"ZANU - PF and these people should be made to know that evil will not be rewarded. When the international community says the rule of law should be observed, they do not only refer to farms but also to murders and persecutions in the whole country. We have 10 months left before the presidential elections and I have no doubt that ZANU-PF will use whatever means to secure victory. We have to be courageous. Those in the high density areas have been the most courageous. Let those of us who are privileged not let them down," said Mr Coltart.

Mr Roy Bennett, another MDC MP, said all Zimbabweans have a role to play in the country but the ruling party has indoctrinated people into believing that whites don't have a role to play in politics.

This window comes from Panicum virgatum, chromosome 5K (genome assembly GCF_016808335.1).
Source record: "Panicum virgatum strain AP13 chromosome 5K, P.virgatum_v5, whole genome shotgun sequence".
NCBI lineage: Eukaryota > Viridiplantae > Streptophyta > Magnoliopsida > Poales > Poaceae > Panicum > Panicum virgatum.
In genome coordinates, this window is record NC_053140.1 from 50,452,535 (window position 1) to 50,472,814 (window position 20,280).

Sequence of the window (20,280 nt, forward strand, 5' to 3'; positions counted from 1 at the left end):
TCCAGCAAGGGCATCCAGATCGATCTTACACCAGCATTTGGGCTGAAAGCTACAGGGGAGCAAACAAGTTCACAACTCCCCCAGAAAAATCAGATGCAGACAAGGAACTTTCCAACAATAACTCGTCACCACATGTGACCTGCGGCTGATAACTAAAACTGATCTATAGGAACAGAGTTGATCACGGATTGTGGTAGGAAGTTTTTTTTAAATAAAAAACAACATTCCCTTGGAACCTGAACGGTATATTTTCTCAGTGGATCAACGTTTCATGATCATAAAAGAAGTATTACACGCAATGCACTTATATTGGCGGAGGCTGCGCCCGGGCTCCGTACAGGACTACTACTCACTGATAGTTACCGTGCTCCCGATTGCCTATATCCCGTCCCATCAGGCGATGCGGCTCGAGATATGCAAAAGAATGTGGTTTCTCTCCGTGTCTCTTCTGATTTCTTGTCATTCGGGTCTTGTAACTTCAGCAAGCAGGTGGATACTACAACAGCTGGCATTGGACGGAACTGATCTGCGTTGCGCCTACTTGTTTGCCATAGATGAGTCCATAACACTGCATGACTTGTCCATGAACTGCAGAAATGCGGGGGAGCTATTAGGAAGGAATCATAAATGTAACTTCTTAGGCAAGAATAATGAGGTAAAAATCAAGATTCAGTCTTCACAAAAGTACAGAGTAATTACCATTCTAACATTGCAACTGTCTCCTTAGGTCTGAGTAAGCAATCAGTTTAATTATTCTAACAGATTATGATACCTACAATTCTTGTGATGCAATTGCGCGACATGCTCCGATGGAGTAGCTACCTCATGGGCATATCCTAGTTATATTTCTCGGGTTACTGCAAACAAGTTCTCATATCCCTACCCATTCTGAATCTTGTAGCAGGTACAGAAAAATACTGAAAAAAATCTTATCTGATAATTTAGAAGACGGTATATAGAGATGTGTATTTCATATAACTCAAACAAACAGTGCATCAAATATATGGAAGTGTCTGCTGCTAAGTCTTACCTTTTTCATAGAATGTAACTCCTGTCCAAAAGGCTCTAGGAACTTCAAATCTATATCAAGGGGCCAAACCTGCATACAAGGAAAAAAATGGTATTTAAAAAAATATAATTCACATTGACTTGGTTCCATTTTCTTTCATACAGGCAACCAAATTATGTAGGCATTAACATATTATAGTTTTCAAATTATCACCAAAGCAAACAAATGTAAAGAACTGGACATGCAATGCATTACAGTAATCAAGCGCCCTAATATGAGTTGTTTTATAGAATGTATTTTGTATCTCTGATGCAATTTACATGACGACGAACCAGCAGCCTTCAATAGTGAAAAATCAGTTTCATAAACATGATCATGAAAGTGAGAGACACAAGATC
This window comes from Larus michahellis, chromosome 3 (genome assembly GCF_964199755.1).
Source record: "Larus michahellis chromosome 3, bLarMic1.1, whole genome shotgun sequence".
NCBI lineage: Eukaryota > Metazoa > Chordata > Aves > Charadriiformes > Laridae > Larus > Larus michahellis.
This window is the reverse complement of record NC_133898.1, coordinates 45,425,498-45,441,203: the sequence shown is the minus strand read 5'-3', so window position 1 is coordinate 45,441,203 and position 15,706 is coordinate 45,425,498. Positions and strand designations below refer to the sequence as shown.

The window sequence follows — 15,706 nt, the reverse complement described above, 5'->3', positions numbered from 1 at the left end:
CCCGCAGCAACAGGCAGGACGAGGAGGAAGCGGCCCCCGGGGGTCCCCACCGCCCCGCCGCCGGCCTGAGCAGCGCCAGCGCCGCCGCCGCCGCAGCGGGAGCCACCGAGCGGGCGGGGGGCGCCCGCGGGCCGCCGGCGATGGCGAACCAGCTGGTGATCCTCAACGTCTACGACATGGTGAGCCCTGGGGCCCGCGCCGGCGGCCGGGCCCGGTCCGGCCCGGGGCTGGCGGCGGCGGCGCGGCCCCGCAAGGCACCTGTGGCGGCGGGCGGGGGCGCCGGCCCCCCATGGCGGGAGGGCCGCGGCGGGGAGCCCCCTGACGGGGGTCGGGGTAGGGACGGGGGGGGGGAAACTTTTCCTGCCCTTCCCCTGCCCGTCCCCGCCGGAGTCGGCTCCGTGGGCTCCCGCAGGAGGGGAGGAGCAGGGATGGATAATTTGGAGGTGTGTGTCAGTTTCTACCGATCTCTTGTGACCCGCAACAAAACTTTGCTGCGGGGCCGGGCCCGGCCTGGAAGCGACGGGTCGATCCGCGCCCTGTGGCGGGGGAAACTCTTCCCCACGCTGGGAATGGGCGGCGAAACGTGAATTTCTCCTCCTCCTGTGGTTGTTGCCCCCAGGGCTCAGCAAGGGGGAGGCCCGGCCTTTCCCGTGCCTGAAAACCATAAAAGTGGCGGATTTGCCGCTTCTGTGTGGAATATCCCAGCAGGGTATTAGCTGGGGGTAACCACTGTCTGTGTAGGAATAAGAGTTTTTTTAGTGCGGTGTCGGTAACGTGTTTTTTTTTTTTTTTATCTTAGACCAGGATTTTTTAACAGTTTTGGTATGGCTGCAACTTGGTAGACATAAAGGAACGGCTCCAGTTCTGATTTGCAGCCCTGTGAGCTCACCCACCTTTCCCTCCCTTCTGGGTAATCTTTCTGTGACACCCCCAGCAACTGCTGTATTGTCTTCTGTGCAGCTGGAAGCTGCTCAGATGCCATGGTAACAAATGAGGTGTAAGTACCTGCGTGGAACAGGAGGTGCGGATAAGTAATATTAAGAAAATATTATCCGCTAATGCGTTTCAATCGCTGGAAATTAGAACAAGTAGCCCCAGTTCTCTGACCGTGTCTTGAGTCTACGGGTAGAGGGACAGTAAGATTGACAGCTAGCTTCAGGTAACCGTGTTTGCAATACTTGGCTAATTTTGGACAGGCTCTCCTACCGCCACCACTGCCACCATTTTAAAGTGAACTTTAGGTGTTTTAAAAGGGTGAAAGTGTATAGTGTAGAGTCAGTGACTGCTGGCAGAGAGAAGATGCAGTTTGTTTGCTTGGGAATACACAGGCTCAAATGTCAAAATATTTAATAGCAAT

"In my constituency there are few white people and the people who voted for me are from poor rural background who stood up to violence and intimidation from the ruling party. The current government will not spare anyone with its evil, from the richest to the poorest," said Bennett.

Bennett urged people, urban and rural alike, to stand up against intimidation in the run-up to next year's presidential election, saying that if the poor could do it, then so could the wealthy.

CPA boss warns of threat

Speaking to hundreds of farmers at a Cattle Producers' Association field day in Selous, chairman of the association Mr Tim Reynolds warned that time was running out for Zimbabwe's veterinary department. He said the department had until the end of June to satisfy the European Union that Zimbabwe should be allowed to continue with beef exports to the lucrative European market.